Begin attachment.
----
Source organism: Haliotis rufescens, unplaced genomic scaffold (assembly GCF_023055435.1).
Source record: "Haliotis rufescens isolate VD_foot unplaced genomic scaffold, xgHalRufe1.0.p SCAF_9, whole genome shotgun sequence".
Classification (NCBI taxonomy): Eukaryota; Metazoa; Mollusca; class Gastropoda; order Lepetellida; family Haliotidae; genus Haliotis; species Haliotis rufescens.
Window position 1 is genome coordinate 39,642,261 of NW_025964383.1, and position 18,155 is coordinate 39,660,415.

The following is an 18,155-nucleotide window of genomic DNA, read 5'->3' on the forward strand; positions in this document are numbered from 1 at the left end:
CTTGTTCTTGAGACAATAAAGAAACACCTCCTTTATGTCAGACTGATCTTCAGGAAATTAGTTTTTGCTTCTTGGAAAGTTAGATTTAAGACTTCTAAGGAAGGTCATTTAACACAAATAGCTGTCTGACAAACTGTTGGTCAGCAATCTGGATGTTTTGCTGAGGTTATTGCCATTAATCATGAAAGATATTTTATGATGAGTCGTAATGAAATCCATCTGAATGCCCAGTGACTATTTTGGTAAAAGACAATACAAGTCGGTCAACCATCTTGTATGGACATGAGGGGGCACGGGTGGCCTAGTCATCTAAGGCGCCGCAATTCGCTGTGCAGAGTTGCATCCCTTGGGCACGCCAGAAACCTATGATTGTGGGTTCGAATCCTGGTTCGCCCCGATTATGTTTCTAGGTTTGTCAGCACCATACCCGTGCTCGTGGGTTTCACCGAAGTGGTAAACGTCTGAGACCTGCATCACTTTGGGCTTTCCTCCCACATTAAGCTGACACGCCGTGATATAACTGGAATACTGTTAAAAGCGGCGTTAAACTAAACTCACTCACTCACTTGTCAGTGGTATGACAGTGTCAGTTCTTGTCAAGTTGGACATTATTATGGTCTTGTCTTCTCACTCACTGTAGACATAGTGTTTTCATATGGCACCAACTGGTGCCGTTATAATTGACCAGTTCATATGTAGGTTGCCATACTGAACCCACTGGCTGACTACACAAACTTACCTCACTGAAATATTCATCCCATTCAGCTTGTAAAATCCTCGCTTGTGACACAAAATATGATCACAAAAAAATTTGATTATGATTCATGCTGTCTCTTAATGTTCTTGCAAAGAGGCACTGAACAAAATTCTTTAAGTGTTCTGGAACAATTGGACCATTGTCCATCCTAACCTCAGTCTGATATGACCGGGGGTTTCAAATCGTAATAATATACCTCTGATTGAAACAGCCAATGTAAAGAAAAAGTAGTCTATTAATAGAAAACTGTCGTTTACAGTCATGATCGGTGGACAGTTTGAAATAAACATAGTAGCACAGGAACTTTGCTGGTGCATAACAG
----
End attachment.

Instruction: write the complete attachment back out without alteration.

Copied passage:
Source organism: Haliotis rufescens, unplaced genomic scaffold (assembly GCF_023055435.1).
Source record: "Haliotis rufescens isolate VD_foot unplaced genomic scaffold, xgHalRufe1.0.p SCAF_9, whole genome shotgun sequence".
Classification (NCBI taxonomy): Eukaryota; Metazoa; Mollusca; class Gastropoda; order Lepetellida; family Haliotidae; genus Haliotis; species Haliotis rufescens.
Window position 1 is genome coordinate 39,642,261 of NW_025964383.1, and position 18,155 is coordinate 39,660,415.

The following is an 18,155-nucleotide window of genomic DNA, read 5'->3' on the forward strand; positions in this document are numbered from 1 at the left end:
CTTGTTCTTGAGACAATAAAGAAACACCTCCTTTATGTCAGACTGATCTTCAGGAAATTAGTTTTTGCTTCTTGGAAAGTTAGATTTAAGACTTCTAAGGAAGGTCATTTAACACAAATAGCTGTCTGACAAACTGTTGGTCAGCAATCTGGATGTTTTGCTGAGGTTATTGCCATTAATCATGAAAGATATTTTATGATGAGTCGTAATGAAATCCATCTGAATGCCCAGTGACTATTTTGGTAAAAGACAATACAAGTCGGTCAACCATCTTGTATGGACATGAGGGGGCACGGGTGGCCTAGTCATCTAAGGCGCCGCAATTCGCTGTGCAGAGTTGCATCCCTTGGGCACGCCAGAAACCTATGATTGTGGGTTCGAATCCTGGTTCGCCCCGATTATGTTTCTAGGTTTGTCAGCACCATACCCGTGCTCGTGGGTTTCACCGAAGTGGTAAACGTCTGAGACCTGCATCACTTTGGGCTTTCCTCCCACATTAAGCTGACACGCCGTGATATAACTGGAATACTGTTAAAAGCGGCGTTAAACTAAACTCACTCACTCACTTGTCAGTGGTATGACAGTGTCAGTTCTTGTCAAGTTGGACATTATTATGGTCTTGTCTTCTCACTCACTGTAGACATAGTGTTTTCATATGGCACCAACTGGTGCCGTTATAATTGACCAGTTCATATGTAGGTTGCCATACTGAACCCACTGGCTGACTACACAAACTTACCTCACTGAAATATTCATCCCATTCAGCTTGTAAAATCCTCGCTTGTGACACAAAATATGATCACAAAAAAATTTGATTATGATTCATGCTGTCTCTTAATGTTCTTGCAAAGAGGCACTGAACAAAATTCTTTAAGTGTTCTGGAACAATTGGACCATTGTCCATCCTAACCTCAGTCTGATATGACCGGGGGTTTCAAATCGTAATAATATACCTCTGATTGAAACAGCCAATGTAAAGAAAAAGTAGTCTATTAATAGAAAACTGTCGTTTACAGTCATGATCGGTGGACAGTTTGAAATAAACATAGTAGCACAGGAACTTTGCTGGTGCATAACAG